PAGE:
IPCC climate change report signals ‘code red for humanity’

Article by Amanda Doyle

Increasing temperatures will lead to more intense rainfall and flooding, as well as more agricultural and ecological droughts

Sedat Elbasan / Shutterstock.com
Firefighters and forestry workers battle a wildfire in Muğla, Turkey, on 8 July 2021. Fire weather conditions will become more frequent according to the IPCC

THE frequency and intensity of extreme weather events associated with human-caused climate change is going to get worse as the world reaches 1.5°C of warming in the next 20 years, according to the latest report from the Intergovernmental Panel on Climate Change (IPCC). However, it says there is still time to limit the damage.

The IPCC last reported on the science of climate change in its fifth assessment report in 2013. The new publication (https://bit.ly/2VXsPEv) is the first part of the IPCC’s sixth assessment report, with two other reports also in development.

The report is written by 234 scientists from 66 countries, along with 517 contributing authors, who have brought together the findings from more than 14,000 peer-reviewed studies. They used improved observational datasets to assess historical warming along with the latest advancements in climate science to conclude that “it is unequivocal that the increase of CO2, methane, and nitrous oxide in the atmosphere over the industrial era is the result of human activities and that human influence is the principal driver of many changes observed across the atmosphere, ocean, cryosphere and biosphere.” The report has been approved by 195 governments.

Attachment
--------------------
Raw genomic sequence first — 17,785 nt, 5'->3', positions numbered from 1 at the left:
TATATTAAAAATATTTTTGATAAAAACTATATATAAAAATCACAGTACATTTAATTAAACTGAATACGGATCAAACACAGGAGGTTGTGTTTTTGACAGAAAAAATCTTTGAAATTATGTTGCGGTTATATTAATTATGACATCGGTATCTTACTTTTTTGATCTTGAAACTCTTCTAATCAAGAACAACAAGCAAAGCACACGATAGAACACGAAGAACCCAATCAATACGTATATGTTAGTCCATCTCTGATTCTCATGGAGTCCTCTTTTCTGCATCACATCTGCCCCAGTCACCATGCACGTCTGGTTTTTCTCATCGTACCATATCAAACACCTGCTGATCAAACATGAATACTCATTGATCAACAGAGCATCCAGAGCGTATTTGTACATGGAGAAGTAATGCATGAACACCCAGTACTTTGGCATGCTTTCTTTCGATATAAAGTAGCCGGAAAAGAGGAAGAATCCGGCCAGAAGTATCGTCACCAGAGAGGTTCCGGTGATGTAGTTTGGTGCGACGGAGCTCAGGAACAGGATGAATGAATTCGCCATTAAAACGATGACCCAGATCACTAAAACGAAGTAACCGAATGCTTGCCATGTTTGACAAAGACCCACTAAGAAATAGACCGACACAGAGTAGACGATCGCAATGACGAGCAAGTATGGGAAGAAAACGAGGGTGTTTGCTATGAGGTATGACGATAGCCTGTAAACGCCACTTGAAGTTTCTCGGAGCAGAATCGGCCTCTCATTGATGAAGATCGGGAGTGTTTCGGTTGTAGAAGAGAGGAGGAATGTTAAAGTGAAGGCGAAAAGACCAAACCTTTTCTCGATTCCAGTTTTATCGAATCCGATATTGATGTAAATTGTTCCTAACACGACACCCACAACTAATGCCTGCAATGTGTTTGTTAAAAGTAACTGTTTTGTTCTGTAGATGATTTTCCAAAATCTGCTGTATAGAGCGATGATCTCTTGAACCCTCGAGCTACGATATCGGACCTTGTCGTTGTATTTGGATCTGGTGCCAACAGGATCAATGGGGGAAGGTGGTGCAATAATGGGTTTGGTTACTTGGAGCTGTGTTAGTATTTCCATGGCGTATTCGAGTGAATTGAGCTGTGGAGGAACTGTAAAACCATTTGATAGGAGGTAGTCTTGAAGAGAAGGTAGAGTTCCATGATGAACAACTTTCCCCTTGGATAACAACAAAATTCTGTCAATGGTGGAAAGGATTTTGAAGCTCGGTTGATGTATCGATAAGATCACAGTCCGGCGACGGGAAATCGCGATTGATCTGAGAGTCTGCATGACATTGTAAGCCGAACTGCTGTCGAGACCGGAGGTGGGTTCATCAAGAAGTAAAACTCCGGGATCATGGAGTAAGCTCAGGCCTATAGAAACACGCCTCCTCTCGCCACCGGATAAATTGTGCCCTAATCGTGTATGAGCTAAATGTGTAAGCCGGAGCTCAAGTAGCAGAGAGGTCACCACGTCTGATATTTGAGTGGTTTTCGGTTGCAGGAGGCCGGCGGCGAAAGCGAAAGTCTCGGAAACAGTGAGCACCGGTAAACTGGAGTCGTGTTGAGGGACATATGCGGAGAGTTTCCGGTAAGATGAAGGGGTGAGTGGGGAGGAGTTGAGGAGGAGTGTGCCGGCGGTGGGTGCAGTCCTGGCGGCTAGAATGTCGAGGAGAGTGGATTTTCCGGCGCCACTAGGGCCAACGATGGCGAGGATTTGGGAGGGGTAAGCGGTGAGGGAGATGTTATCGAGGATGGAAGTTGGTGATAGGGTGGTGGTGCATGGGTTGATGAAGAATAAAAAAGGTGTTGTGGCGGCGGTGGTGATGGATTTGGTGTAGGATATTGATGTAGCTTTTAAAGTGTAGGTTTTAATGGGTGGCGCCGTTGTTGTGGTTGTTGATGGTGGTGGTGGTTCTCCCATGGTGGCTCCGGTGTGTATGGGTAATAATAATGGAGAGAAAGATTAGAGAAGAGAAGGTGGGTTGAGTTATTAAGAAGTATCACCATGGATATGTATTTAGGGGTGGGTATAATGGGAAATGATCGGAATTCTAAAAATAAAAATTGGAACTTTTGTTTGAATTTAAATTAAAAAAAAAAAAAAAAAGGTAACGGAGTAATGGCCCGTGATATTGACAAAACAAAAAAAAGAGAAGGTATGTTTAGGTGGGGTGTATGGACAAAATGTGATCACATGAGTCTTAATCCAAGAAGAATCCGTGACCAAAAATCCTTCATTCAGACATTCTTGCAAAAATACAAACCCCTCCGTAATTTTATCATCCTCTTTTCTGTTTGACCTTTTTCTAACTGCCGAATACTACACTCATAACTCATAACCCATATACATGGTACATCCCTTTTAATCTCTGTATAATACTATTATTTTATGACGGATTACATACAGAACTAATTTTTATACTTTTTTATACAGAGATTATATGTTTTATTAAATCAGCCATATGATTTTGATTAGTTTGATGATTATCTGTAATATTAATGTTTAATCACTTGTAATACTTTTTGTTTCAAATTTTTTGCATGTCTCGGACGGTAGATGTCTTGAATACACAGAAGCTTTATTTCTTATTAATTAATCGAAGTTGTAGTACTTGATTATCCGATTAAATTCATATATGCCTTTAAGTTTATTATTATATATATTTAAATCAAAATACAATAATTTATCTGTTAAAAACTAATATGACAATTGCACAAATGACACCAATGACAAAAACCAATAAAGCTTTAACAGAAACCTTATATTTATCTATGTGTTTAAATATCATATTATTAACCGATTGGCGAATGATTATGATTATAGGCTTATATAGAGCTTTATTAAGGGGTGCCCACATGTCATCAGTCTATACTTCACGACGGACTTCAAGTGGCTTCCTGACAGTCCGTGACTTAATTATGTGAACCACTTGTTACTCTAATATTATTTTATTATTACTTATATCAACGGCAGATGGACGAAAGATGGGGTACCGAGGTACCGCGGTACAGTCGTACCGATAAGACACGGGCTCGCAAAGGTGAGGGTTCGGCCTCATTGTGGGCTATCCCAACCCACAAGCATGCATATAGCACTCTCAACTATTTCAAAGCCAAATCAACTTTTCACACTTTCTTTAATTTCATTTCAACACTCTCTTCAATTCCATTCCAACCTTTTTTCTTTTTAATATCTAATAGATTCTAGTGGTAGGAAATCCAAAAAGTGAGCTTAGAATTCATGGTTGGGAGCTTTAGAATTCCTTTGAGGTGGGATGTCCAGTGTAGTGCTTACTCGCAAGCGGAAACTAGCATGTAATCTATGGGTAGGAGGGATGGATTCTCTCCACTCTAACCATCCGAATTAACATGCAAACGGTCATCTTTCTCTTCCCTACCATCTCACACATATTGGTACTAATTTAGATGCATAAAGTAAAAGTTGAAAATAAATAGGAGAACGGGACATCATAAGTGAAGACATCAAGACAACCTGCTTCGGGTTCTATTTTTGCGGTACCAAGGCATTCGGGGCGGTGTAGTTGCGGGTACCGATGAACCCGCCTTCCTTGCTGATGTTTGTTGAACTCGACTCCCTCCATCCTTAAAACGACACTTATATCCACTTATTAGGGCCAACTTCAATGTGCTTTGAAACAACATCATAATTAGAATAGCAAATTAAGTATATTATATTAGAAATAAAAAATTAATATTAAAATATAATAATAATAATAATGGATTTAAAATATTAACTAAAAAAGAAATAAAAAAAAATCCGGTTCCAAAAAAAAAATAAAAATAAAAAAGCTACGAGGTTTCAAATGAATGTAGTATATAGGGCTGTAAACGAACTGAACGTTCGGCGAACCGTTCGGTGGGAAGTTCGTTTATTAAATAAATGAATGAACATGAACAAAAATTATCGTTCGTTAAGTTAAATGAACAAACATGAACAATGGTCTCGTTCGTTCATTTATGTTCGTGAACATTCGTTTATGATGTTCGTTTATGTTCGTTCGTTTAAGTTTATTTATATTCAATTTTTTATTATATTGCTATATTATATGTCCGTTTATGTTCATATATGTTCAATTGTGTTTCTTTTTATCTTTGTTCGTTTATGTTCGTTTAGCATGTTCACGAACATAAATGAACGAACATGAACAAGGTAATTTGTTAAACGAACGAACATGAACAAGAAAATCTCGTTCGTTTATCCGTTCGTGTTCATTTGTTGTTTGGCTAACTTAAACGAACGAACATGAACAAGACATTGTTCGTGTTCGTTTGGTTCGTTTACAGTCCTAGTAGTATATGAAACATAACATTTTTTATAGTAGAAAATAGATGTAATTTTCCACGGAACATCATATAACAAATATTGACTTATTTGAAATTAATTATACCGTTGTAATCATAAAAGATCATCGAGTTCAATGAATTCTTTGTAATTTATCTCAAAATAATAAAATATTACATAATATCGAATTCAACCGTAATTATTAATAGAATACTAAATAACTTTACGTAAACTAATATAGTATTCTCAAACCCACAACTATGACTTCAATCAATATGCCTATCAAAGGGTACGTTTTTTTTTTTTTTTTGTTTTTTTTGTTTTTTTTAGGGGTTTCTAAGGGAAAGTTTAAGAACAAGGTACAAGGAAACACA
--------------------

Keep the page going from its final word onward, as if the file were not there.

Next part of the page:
1.5°C of warming will be reached in the next 20 years

The aim of the Paris Agreement is to limit warming to 1.5°C above pre-industrial times, but we have already reached 1.1°C. Since 1850, humanity has been responsible for pumping 2,400bn t of CO2 into the atmosphere, and atmospheric CO2 concentrations are now higher than at any time in the last 2m years. To have a chance of keeping to the 1.5°C target, there is therefore a limit – a “carbon budget” on how many more tonnes of CO2 can be emitted before the target is breached. For an 83% chance of staying within 1.5°C, only another 300bn t can be emitted. If 900bn t are emitted, the chances of staying on track drop to 17%.

The report models a number of scenarios depending on levels of emissions, their associated temperature rises, and the consequences of each.

Under all scenarios – even if emissions are kept low – global temperatures will reach 1.5°C within the next 20 years. Towards the end of the century – between 2081–2100 – temperatures are “very likely to be higher by 1.0°C to 1.8°C under the very low GHG emissions scenario considered, by 2.1°C to 3.5°C in the intermediate scenario, and by 3.3°C to 5.7°C under the very high GHG emissions scenario.”

However, there is still a window of opportunity to stop temperatures rising further than 1.5°C if large-scale action is undertaken immediately. Under the best-case scenario of low emissions, warming will reach 1.5°C by 2040, rise to 1.6°C by 2060, but then cool back to 1.4°C by 2100.

Extreme weather events

This article is adapted from an earlier online version.

Article by Amanda Doyle

Staff Reporter, The Chemical Engineer

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